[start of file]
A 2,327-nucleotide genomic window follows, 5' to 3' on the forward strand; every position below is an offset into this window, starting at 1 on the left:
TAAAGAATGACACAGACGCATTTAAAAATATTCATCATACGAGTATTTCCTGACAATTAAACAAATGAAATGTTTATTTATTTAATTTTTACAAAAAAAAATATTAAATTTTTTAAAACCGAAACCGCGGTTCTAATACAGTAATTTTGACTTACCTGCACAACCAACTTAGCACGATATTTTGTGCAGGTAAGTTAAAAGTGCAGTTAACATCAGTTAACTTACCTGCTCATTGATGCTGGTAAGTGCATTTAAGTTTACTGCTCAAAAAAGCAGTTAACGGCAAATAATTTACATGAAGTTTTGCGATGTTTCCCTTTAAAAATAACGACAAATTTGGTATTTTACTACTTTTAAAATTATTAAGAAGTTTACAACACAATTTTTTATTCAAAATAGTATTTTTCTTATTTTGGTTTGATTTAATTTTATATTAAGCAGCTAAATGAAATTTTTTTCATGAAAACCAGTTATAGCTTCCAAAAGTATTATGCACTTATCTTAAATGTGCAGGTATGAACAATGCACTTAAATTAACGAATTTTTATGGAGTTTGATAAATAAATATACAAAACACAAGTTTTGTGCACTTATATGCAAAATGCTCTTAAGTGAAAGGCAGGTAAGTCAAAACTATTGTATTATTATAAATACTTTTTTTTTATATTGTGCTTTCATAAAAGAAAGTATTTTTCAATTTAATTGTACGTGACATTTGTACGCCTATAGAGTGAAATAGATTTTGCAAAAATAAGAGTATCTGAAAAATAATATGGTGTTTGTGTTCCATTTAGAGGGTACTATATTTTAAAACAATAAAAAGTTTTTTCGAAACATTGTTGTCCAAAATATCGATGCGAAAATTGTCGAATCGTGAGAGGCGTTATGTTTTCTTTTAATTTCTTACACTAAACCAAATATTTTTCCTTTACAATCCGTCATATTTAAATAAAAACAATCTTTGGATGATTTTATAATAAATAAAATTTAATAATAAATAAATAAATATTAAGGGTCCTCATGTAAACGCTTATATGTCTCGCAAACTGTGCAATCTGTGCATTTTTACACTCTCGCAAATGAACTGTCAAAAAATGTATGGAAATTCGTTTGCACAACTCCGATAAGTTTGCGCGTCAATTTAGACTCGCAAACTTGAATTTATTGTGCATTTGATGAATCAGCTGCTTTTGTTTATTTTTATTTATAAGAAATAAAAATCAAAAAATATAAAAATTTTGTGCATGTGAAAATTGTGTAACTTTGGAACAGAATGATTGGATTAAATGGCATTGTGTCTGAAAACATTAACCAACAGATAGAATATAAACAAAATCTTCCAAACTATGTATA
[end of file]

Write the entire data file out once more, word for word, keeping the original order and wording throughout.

A 2,327-nucleotide genomic window follows, 5' to 3' on the forward strand; every position below is an offset into this window, starting at 1 on the left:
TAAAGAATGACACAGACGCATTTAAAAATATTCATCATACGAGTATTTCCTGACAATTAAACAAATGAAATGTTTATTTATTTAATTTTTACAAAAAAAAATATTAAATTTTTTAAAACCGAAACCGCGGTTCTAATACAGTAATTTTGACTTACCTGCACAACCAACTTAGCACGATATTTTGTGCAGGTAAGTTAAAAGTGCAGTTAACATCAGTTAACTTACCTGCTCATTGATGCTGGTAAGTGCATTTAAGTTTACTGCTCAAAAAAGCAGTTAACGGCAAATAATTTACATGAAGTTTTGCGATGTTTCCCTTTAAAAATAACGACAAATTTGGTATTTTACTACTTTTAAAATTATTAAGAAGTTTACAACACAATTTTTTATTCAAAATAGTATTTTTCTTATTTTGGTTTGATTTAATTTTATATTAAGCAGCTAAATGAAATTTTTTTCATGAAAACCAGTTATAGCTTCCAAAAGTATTATGCACTTATCTTAAATGTGCAGGTATGAACAATGCACTTAAATTAACGAATTTTTATGGAGTTTGATAAATAAATATACAAAACACAAGTTTTGTGCACTTATATGCAAAATGCTCTTAAGTGAAAGGCAGGTAAGTCAAAACTATTGTATTATTATAAATACTTTTTTTTTATATTGTGCTTTCATAAAAGAAAGTATTTTTCAATTTAATTGTACGTGACATTTGTACGCCTATAGAGTGAAATAGATTTTGCAAAAATAAGAGTATCTGAAAAATAATATGGTGTTTGTGTTCCATTTAGAGGGTACTATATTTTAAAACAATAAAAAGTTTTTTCGAAACATTGTTGTCCAAAATATCGATGCGAAAATTGTCGAATCGTGAGAGGCGTTATGTTTTCTTTTAATTTCTTACACTAAACCAAATATTTTTCCTTTACAATCCGTCATATTTAAATAAAAACAATCTTTGGATGATTTTATAATAAATAAAATTTAATAATAAATAAATAAATATTAAGGGTCCTCATGTAAACGCTTATATGTCTCGCAAACTGTGCAATCTGTGCATTTTTACACTCTCGCAAATGAACTGTCAAAAAATGTATGGAAATTCGTTTGCACAACTCCGATAAGTTTGCGCGTCAATTTAGACTCGCAAACTTGAATTTATTGTGCATTTGATGAATCAGCTGCTTTTGTTTATTTTTATTTATAAGAAATAAAAATCAAAAAATATAAAAATTTTGTGCATGTGAAAATTGTGTAACTTTGGAACAGAATGATTGGATTAAATGGCATTGTGTCTGAAAACATTAACCAACAGATAGAATATAAACAAAATCTTCCAAACTATGTATA